For more than 30 years, he terrorized the Wichita, Kan., area, killing at least 10 people and taunting police and local media from 1974 until earlier this year. In June, Dennis Rader stood in court and confessed to being the BTK killer. On Wednesday, a Kansas judge began hearings to determine his sentence.
As Rader calmly described that day in June how he chose, tracked and killed his victims, many people were asking the same thing: How could this man be the cold-blooded murderer who had eluded police for so long?
Rader was married in 1971, three years before the first murders (His wife, Paula, was granted an emergency divorce in July). The killings and taunting letters to the police and media continued as his two children were born. He was president of his church and a leader in his son’s Cub Scout troop.
Before the murders of the Otero family in 1974, Rader spent four years in the Air Force and a brief stint at the Coleman Co. His first two adult victims also worked at Coleman. He held positions at a security services company, installing alarm systems during his tenure there from 1974 to 1988. From 1991 until he was taken into custody earlier this year, he worked as a compliance officer in his hometown of Park City, Kan.
Although some neighbors and acquaintances described him as rude and arrogant, Rader was able to keep his murderous side secret. No one said they suspected him of any criminal activity.
Serial killer personality
MSNBC analyst and former FBI profiler Clint Van Zandt describes Rader as, “someone who has no conscience, no guilt, someone who takes no responsibility for his actions.” These are the characteristics of antisocial personality disorder or the more severe psychopathic personality disorder.
According to J. Reid Meloy, a forensic psychologist who has written extensively on criminal behavior, antisocial personality disorder affects around 2 percent to 5 percent of the population. Only about 1 percent of the population can be described as having psychopathic personality disorder. “They tend to be very cruel and aggressive, detached, grandiose (they have a very high opinion of themselves), chronically manipulative and often have histories of criminal behavior,” Meloy said. Many are highly socialized and are able to keep their psychopathic personalities separate from their public daily lives, Meloy said. He added that they often try to get into positions of authority.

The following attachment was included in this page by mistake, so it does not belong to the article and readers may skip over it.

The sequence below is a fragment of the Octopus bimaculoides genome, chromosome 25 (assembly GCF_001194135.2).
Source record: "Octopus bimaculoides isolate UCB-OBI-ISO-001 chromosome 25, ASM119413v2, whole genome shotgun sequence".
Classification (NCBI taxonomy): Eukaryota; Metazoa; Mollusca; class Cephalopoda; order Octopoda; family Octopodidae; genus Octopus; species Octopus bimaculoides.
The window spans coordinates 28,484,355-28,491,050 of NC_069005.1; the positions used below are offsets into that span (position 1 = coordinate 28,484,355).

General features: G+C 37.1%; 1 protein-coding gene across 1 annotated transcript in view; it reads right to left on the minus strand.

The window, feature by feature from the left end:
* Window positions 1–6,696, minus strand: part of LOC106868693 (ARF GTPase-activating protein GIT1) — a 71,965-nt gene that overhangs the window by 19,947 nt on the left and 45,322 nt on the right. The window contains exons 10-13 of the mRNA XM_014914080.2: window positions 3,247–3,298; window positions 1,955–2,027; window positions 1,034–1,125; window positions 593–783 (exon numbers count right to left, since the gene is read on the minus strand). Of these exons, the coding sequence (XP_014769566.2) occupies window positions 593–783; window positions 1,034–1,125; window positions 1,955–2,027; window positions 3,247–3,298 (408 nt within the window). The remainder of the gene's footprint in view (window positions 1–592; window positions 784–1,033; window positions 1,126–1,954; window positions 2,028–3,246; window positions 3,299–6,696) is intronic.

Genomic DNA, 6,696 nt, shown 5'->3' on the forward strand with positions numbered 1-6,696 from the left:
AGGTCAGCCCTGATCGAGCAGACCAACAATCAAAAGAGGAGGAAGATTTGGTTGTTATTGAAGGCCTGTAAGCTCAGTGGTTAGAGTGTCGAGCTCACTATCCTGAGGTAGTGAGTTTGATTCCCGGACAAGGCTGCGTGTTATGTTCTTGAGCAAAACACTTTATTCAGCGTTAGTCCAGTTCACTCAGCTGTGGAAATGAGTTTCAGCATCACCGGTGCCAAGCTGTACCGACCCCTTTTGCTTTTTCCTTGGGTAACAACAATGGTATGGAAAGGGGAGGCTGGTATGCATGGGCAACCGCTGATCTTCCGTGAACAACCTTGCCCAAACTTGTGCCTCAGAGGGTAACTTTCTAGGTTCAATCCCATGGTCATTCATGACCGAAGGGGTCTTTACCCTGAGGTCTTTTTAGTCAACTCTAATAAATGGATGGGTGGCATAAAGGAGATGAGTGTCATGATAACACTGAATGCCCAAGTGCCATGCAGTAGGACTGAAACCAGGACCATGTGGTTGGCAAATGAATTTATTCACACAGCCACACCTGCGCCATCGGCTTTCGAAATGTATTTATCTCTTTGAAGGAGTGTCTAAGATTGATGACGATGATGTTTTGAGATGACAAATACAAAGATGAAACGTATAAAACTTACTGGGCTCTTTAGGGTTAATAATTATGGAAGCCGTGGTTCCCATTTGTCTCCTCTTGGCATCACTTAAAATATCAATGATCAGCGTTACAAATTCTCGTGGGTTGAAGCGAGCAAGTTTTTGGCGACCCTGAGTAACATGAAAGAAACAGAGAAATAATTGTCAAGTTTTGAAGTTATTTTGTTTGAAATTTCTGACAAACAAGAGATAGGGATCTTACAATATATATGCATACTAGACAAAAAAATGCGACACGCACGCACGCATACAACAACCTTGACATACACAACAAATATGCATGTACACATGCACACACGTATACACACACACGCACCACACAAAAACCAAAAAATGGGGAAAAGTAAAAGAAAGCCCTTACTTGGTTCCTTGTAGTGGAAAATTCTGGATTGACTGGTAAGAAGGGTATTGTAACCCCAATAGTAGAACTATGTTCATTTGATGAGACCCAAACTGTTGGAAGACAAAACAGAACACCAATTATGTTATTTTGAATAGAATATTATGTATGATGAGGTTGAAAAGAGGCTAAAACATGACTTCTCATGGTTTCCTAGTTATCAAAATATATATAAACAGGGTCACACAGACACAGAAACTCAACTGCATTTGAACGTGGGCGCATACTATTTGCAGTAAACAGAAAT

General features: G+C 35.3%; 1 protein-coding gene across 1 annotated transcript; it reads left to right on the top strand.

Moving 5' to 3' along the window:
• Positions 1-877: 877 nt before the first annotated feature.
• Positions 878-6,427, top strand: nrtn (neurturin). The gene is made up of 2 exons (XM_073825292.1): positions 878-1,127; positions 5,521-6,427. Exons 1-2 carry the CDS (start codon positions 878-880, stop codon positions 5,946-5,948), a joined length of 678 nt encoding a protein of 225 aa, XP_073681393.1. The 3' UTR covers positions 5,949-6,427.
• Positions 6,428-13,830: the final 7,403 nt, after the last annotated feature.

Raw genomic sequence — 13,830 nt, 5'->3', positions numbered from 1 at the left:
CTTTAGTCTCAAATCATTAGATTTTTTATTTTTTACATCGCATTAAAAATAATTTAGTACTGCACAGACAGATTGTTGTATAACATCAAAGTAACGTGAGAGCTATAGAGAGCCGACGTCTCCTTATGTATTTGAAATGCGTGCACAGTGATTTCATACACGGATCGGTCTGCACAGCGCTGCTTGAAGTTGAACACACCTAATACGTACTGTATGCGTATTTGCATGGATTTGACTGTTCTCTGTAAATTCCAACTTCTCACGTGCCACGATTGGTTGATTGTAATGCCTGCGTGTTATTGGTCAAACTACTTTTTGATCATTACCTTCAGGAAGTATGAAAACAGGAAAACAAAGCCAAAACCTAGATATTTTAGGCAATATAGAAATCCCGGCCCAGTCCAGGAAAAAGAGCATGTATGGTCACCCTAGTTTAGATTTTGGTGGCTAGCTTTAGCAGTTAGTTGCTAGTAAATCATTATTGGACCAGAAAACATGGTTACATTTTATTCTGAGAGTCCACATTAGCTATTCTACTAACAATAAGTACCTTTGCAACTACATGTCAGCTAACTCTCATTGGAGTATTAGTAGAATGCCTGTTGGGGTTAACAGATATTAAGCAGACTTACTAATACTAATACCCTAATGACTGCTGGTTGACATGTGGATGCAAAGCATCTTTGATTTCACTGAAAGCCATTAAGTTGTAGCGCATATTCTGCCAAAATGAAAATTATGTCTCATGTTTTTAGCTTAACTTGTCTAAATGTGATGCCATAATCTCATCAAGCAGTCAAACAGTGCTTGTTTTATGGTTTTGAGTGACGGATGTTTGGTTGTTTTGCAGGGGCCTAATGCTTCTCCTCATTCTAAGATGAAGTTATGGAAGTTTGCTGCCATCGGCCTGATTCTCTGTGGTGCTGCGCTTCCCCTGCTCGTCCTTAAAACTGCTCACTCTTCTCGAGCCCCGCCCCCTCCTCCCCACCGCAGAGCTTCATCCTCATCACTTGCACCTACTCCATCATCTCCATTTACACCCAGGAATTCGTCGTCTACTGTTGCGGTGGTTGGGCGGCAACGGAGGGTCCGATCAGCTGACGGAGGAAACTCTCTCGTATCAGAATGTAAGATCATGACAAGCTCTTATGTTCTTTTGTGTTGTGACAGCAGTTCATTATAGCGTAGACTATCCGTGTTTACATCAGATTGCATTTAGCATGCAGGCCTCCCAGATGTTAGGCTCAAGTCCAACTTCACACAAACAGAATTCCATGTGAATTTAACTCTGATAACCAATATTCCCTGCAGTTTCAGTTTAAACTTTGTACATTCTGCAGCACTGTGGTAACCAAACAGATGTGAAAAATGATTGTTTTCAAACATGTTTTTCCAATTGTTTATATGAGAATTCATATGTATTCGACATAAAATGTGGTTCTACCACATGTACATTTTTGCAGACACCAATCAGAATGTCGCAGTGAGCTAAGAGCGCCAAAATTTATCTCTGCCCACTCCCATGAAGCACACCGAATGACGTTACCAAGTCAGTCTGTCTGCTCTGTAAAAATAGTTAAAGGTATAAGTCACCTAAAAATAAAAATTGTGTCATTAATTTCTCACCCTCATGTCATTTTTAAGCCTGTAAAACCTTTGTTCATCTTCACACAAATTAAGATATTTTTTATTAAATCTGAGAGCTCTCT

Desire for recognition
As the years passed and leads grew cold, Rader continued working right under the noses of the investigators who were looking for him.
"He wanted credit for the killings," Van Zandt said, explaining the letters, poems and clues Rader sent over the years. "He wanted people to know who BTK was. He wanted to unveil his ultimate personality," Van Zandt added.
His desire for recognition may explain why he suddenly resumed contact with the media and police in 2004, 25 years after the last official communication from BTK — the nickname he gave himself, short for “Bind, Torture, Kill.” Wichita resident and lawyer Robert Beattie was preparing to release the book "Nightmare in Wichita: The Hunt for the BTK Strangler." "He (Rader) knew the book was coming out. He wanted to sell it, to sell himself as BTK, to be back in the spotlight," Van Zandt said. Also, contact in 2004 began just two months after local newspapers and television stations marked the 30th anniversary of the first murders.
Compulsion or choice?
After his capture, Rader said he couldn’t control himself. He blamed his behavior on “demons” or “Factor X.” He also claimed to have been dropped on his head as a child. Was Rader able to control himself, or was he controlled by an insane compulsion at the time of the murders? “Insanity in criminal cases is usually defined by the inability to understand the wrongfulness of the crime,” Meloy said.
"Serial killers tend to know what they're doing. They'll try to pin it on a compulsion, but they are very careful about choosing their victims and the situation," Meloy said. The planning and execution of the crime make for a difficult insanity plea, he added. "Would BTK have killed if there was a cop standing in the room? No," said Meloy.
Van Zandt says he doesn't believe Rader wanted to be caught. "He was so used to getting away, literally, with murder that he thought, 'They're never going to catch me,'" Van Zandt said. Eventually, however, technology did catch up with him. A disk sent to a TV station containing a letter from BTK was traced to the computer at Rader's church.
Proud of his work
But who is the real Dennis Rader? Was the outward life he built an attempt to quiet those inner demons? Meloy doesn't think so. He said he believes BTK is the real persona and Dennis Rader — family man, church leader, compliance officer — is the mask. He added that seeing through that facade is impossible. "These guys are so good at lying, there's no real way to spot them," Meloy said. "But worrying about whether you have a serial killer living next door is unrealistic. Psychopaths like the BTK killer are extremely rare."
Attention is something that Rader obviously wanted from the beginning. And now, as he sits in jail awaiting sentence, he’s getting more than ever. “I think he’ll revel in this for the rest of his life,” Van Zandt said. “He will wear 'BTK killer' like a medal of honor. I think he’s proud of what he’s done and how he got away with it for so long,” he added.
“He wanted a reputation. These guys hunger for notoriety. They tend to follow the (crime) literature and have knowledge of other serial murderers,” Meloy said. "The biggest favor we can do for BTK is to give him publicity. That's exactly what he wants."